Lawyers and justice campaigners have raised fresh concerns about the government’s court closure programme, alleging that the proposals are based on out-of-date travel times and other dubious data.
When it launched its consultation in July proposing the closure of 91 courts, the government stated that 95% of users would still be able to get to alternative sites within an hour.
But last week it emerged that travel times which formed the basis for suggested alternatives are based on an inaccessible website that was shut down over a year ago. Some people will face journeys of more than two hours, it is claimed, partly because the impact assessment appears to take no account of rush-hour traffic or peak-time travel costs.
HM Courts & Tribunals Service confirmed the travel time analysis came from the Department for Transport’s ‘journey planner’ tool – a site closed in September 2014. A spokeswoman for HMCTS could not confirm whether any staff member had actually made any of the suggested journeys in person, admitting the analysis was included to provide ‘an indication’.
Meanwhile, district judges have voiced concern that they will have nowhere to work or sit when they are moved to centralised venues. Some of the courts earmarked for closure have undergone major refurbishment since the last review of the courts estate in 2010. Around £1.7m has been spent at St Helens and £470,000 at Macclesfield.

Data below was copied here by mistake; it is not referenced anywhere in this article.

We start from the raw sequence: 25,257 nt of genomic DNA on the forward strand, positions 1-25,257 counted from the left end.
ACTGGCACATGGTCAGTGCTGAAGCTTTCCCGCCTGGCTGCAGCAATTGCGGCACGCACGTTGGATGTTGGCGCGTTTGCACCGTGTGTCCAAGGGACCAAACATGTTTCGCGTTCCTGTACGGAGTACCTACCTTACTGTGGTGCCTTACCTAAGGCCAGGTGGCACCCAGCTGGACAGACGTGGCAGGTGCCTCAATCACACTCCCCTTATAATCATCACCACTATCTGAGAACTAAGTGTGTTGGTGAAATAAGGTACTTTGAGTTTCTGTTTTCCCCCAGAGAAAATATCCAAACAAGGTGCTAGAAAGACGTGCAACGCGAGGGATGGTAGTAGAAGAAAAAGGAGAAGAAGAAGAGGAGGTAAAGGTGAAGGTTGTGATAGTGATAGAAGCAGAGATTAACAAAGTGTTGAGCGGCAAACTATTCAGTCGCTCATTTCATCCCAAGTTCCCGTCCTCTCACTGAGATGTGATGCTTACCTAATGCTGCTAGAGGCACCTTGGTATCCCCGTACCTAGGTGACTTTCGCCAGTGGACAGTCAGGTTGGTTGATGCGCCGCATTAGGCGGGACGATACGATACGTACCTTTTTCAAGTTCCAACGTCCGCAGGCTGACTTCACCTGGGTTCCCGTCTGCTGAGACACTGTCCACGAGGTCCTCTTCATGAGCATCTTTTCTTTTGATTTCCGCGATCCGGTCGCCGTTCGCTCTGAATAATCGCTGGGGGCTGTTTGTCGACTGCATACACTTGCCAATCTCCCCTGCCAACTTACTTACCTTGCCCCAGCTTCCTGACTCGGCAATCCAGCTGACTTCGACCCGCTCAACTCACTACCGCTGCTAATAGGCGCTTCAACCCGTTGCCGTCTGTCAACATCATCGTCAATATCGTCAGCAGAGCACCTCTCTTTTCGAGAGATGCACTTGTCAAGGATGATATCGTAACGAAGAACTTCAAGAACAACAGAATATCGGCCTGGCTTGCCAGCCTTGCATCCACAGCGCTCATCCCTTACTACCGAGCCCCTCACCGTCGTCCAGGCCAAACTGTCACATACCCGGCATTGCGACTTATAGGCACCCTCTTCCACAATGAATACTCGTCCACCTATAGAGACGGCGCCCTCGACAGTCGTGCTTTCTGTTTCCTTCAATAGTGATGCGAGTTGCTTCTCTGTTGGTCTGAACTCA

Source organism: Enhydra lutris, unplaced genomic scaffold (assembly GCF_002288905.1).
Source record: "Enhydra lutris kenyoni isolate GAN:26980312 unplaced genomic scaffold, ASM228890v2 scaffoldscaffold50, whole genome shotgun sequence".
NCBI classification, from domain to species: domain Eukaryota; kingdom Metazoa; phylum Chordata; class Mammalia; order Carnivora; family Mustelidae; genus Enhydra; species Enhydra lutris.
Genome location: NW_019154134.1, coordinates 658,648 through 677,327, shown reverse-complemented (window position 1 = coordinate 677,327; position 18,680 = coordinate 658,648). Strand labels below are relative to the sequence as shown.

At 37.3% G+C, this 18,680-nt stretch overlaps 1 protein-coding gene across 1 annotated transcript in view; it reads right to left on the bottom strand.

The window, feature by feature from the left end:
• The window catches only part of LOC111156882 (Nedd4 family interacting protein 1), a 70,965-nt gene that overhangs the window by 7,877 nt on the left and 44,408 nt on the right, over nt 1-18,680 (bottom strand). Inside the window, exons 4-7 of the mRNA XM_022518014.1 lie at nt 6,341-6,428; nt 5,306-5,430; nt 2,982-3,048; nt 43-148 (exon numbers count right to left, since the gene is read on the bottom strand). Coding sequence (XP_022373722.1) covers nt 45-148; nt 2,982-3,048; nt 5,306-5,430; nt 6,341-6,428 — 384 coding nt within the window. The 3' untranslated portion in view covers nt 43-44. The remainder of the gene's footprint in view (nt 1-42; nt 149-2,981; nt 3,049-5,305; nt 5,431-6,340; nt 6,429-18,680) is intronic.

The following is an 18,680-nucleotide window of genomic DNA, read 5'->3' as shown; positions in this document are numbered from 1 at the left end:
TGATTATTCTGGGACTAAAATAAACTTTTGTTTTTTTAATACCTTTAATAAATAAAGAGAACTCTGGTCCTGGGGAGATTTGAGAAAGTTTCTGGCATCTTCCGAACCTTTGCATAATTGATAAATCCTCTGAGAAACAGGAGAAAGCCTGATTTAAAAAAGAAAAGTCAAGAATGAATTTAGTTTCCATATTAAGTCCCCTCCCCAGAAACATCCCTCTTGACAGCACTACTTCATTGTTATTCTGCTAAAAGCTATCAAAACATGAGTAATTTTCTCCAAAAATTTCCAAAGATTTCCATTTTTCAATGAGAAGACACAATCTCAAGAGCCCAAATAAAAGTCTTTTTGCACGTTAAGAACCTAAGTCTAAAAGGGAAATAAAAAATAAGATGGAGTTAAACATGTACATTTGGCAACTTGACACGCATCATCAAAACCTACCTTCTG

The government also admitted to giving an inaccurate usage figure in its impact assessment for Chichester Combined Court, previously thought to be the busiest court earmarked for closure.
In a response to a freedom of information request from the Gazette, the Ministry of Justice said usage for 2014/15 was 60% and not the 78% stated originally. Campaigners to save the court have suggested usage is actually much nearer the 92% recorded five years ago.
The Law Society last week called for 59 of the 91 courts to be saved after compelling cases for their reprieve were submitted by hundreds of solicitors.
In its response to the MoJ consultation, the Society said it was ‘seriously concerned’ about the impact of the proposed closures.
‘While a modernised court service and efficient use of technology would benefit all court users, this must not come at the expense of access to justice,’ it added.
The response cited a ‘worrying number’ of factual errors in the consultation. These included calculating usage figures based on the wrong number of courtrooms, and proposing that a court be closed because it lacks technology, when in fact the technology has been installed.
There are also concerns about what happens to the buildings once they are vacated. The last round of court closures saw dozens remain unsold within two years of the decision, costing the taxpayer £202,000 a month in maintenance costs.
In its own consultation response, St Helens Borough Council said it had no plans to buy or use the site if the town’s court closed, and that it would be difficult to convert the building to alternative use.
It added: ‘Decommissioned court buildings in other towns nearby such as Northwich and Huyton have remained empty for several years due to prohibitive conversion and demolition costs.’
The closure programme involves 257 magistrates’ courtrooms (23% of all the magistrates’ courtrooms in the country), 139 county courtrooms, 63 tribunal rooms and 21 Crown courtrooms.